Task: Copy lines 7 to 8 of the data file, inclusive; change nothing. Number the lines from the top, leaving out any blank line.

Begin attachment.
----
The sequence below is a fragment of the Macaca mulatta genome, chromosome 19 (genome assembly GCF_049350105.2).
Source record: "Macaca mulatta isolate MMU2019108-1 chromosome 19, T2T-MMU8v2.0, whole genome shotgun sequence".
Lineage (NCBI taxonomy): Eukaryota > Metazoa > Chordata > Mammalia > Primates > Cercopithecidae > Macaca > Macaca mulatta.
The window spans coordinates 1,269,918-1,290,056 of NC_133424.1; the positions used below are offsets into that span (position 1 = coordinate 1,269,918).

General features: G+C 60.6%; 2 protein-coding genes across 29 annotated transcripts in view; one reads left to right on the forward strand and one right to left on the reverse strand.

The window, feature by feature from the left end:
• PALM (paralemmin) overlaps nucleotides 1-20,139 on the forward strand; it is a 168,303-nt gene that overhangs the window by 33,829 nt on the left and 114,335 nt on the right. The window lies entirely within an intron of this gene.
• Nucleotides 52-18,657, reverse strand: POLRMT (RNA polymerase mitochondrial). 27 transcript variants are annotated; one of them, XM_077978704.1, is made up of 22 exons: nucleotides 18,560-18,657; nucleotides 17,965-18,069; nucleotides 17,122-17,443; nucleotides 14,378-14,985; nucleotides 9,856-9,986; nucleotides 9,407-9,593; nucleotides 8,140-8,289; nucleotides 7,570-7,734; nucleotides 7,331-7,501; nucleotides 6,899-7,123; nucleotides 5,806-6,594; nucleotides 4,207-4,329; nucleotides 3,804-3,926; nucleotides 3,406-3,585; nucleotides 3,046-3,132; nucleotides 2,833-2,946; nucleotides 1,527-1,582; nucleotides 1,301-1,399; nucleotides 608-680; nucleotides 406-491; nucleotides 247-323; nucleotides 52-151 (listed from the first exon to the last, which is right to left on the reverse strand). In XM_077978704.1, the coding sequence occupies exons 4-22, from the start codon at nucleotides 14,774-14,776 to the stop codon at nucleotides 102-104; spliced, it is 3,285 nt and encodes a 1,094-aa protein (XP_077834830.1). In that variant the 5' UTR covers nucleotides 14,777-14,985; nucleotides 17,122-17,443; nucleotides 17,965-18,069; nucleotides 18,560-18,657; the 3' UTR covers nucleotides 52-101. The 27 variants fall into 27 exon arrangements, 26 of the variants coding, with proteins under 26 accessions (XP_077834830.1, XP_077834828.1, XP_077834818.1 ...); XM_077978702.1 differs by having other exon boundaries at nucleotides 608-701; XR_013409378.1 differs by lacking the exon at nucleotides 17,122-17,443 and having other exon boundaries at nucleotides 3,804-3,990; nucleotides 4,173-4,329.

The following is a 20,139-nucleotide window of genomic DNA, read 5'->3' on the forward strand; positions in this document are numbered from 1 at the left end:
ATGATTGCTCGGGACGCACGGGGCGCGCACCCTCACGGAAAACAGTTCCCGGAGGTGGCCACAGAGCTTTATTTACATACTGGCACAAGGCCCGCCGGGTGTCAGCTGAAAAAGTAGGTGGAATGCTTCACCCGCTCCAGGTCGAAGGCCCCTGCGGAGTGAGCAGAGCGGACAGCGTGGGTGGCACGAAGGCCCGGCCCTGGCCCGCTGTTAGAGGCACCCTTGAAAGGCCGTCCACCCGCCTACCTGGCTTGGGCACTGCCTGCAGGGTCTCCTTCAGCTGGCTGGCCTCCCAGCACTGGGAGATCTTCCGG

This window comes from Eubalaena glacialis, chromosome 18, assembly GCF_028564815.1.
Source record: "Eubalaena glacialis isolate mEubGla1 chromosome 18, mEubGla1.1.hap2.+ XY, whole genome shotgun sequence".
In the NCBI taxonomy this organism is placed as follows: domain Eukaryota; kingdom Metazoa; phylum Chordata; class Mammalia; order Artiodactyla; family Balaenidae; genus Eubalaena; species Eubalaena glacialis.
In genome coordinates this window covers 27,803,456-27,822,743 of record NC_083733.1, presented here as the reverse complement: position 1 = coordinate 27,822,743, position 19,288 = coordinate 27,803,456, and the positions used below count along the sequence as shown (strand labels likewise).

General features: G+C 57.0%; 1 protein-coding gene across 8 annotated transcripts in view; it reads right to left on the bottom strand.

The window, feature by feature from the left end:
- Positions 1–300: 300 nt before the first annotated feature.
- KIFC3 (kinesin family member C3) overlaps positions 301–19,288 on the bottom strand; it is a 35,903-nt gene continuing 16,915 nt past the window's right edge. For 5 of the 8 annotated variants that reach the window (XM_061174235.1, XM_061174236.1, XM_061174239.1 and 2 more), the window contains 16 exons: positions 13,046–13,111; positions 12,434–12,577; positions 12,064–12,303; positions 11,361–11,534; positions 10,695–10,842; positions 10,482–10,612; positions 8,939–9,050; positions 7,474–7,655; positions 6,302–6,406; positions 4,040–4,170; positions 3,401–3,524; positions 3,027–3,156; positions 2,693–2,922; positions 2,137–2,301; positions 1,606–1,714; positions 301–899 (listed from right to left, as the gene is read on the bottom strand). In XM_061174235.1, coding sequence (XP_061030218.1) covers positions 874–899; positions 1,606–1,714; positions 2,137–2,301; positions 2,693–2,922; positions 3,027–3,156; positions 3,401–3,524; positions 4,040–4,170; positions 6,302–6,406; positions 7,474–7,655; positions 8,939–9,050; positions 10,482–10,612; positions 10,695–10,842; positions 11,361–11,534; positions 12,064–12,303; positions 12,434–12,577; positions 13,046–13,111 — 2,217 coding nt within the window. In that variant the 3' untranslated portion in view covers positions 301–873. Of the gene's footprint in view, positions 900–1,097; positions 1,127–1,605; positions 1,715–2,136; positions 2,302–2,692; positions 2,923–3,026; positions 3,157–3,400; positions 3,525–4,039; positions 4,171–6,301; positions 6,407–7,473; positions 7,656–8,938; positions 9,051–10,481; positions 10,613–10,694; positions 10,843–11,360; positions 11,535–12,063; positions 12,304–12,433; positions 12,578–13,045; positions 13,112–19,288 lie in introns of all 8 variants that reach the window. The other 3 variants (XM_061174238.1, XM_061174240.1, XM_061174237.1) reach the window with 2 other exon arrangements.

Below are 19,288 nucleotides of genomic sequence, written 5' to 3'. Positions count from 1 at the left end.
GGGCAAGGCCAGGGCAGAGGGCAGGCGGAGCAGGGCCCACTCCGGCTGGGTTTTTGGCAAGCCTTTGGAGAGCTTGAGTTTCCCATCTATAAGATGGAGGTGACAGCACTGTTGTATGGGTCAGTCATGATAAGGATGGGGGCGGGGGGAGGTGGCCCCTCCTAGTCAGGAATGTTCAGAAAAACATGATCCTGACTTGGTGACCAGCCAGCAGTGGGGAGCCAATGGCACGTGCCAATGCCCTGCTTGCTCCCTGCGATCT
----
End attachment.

• PALM (paralemmin) overlaps nucleotides 1-20,139 on the forward strand; it is a 168,303-nt gene that overhangs the window by 33,829 nt on the left and 114,335 nt on the right. The window lies entirely within an intron of this gene.
• Nucleotides 52-18,657, reverse strand: POLRMT (RNA polymerase mitochondrial). 27 transcript variants are annotated; one of them, XM_077978704.1, is made up of 22 exons: nucleotides 18,560-18,657; nucleotides 17,965-18,069; nucleotides 17,122-17,443; nucleotides 14,378-14,985; nucleotides 9,856-9,986; nucleotides 9,407-9,593; nucleotides 8,140-8,289; nucleotides 7,570-7,734; nucleotides 7,331-7,501; nucleotides 6,899-7,123; nucleotides 5,806-6,594; nucleotides 4,207-4,329; nucleotides 3,804-3,926; nucleotides 3,406-3,585; nucleotides 3,046-3,132; nucleotides 2,833-2,946; nucleotides 1,527-1,582; nucleotides 1,301-1,399; nucleotides 608-680; nucleotides 406-491; nucleotides 247-323; nucleotides 52-151 (listed from the first exon to the last, which is right to left on the reverse strand). In XM_077978704.1, the coding sequence occupies exons 4-22, from the start codon at nucleotides 14,774-14,776 to the stop codon at nucleotides 102-104; spliced, it is 3,285 nt and encodes a 1,094-aa protein (XP_077834830.1). In that variant the 5' UTR covers nucleotides 14,777-14,985; nucleotides 17,122-17,443; nucleotides 17,965-18,069; nucleotides 18,560-18,657; the 3' UTR covers nucleotides 52-101. The 27 variants fall into 27 exon arrangements, 26 of the variants coding, with proteins under 26 accessions (XP_077834830.1, XP_077834828.1, XP_077834818.1 ...); XM_077978702.1 differs by having other exon boundaries at nucleotides 608-701; XR_013409378.1 differs by lacking the exon at nucleotides 17,122-17,443 and having other exon boundaries at nucleotides 3,804-3,990; nucleotides 4,173-4,329.